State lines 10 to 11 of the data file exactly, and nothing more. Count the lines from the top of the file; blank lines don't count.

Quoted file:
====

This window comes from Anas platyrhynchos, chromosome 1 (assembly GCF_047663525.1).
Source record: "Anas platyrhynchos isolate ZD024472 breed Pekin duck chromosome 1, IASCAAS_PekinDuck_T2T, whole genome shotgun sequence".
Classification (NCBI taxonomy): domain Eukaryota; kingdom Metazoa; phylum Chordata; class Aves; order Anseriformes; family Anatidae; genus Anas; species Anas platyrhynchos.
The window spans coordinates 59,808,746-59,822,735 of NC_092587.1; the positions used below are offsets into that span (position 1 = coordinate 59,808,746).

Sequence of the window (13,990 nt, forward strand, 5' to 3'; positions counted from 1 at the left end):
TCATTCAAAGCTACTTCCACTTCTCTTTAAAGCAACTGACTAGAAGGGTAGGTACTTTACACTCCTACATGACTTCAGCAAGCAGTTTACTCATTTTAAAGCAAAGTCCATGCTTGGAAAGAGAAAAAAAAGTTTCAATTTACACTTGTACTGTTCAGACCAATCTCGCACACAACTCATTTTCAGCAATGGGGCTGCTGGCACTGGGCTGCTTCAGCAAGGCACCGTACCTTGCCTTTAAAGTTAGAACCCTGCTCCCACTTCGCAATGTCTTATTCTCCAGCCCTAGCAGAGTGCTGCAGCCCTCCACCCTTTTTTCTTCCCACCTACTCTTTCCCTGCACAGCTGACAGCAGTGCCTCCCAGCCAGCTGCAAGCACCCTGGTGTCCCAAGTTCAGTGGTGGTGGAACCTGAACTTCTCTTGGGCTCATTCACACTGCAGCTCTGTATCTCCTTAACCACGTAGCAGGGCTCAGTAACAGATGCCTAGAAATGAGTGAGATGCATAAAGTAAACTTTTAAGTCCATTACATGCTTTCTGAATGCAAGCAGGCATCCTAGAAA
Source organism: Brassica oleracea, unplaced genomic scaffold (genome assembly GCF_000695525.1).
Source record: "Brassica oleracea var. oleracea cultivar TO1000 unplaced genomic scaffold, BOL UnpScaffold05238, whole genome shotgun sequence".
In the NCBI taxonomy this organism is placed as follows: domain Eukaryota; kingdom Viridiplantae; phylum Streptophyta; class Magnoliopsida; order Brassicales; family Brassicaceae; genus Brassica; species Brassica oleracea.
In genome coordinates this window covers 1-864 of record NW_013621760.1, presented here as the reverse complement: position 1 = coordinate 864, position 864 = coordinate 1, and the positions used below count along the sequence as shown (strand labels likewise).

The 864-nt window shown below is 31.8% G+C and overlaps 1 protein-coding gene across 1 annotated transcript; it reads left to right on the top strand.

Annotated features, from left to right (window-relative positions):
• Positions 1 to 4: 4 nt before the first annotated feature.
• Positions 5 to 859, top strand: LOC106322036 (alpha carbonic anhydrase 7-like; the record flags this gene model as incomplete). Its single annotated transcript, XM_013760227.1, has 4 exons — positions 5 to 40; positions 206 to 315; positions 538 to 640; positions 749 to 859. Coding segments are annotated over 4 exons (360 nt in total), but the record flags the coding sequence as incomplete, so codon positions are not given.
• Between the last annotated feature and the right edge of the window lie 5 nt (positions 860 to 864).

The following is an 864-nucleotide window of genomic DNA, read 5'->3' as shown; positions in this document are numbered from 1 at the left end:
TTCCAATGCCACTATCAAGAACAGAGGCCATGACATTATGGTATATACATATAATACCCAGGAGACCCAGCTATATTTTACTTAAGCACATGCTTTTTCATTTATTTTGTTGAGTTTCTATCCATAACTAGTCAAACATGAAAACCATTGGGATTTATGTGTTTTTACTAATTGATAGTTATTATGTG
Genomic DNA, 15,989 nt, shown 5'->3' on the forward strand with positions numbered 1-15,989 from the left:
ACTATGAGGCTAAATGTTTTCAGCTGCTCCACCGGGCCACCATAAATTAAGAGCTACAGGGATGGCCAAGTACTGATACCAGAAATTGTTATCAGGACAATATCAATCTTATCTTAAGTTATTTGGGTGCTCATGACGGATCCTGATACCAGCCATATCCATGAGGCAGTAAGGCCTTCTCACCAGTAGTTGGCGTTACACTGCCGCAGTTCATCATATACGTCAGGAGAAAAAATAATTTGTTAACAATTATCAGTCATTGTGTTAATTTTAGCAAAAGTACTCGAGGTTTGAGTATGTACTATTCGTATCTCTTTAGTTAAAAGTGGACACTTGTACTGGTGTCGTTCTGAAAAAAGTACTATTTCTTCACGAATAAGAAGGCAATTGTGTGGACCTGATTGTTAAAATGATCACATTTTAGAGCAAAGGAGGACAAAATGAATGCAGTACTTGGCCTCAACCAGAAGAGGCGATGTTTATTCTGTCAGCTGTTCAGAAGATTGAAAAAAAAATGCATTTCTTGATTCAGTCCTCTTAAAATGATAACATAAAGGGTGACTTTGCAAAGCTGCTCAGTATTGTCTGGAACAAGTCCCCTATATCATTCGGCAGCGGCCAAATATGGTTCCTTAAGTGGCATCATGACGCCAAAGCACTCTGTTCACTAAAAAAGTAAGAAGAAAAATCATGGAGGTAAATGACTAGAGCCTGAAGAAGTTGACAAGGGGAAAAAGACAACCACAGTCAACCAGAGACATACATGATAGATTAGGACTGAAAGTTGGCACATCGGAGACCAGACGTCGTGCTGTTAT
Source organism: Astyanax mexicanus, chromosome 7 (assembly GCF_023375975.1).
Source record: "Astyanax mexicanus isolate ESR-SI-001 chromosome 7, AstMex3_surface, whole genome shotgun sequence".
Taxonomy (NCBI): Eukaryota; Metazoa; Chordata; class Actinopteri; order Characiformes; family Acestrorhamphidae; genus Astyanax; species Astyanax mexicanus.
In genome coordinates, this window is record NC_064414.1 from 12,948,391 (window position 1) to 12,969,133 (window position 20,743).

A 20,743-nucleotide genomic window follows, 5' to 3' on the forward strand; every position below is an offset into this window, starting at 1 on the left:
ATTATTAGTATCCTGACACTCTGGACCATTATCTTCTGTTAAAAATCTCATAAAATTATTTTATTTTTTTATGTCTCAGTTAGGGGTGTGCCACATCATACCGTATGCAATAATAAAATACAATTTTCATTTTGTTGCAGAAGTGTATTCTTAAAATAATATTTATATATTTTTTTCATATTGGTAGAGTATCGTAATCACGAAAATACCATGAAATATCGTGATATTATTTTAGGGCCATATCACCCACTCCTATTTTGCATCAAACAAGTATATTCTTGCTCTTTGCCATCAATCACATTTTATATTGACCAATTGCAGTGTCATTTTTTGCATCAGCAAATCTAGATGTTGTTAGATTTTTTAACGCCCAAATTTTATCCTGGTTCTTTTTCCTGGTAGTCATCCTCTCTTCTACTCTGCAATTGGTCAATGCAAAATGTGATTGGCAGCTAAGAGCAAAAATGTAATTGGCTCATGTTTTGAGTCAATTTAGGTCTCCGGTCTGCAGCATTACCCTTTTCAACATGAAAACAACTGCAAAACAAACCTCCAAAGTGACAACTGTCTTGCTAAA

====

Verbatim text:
In genome coordinates this window covers 1-864 of record NW_013621760.1, presented here as the reverse complement: position 1 = coordinate 864, position 864 = coordinate 1, and the positions used below count along the sequence as shown (strand labels likewise).

The 864-nt window shown below is 31.8% G+C and overlaps 1 protein-coding gene across 1 annotated transcript; it reads left to right on the top strand.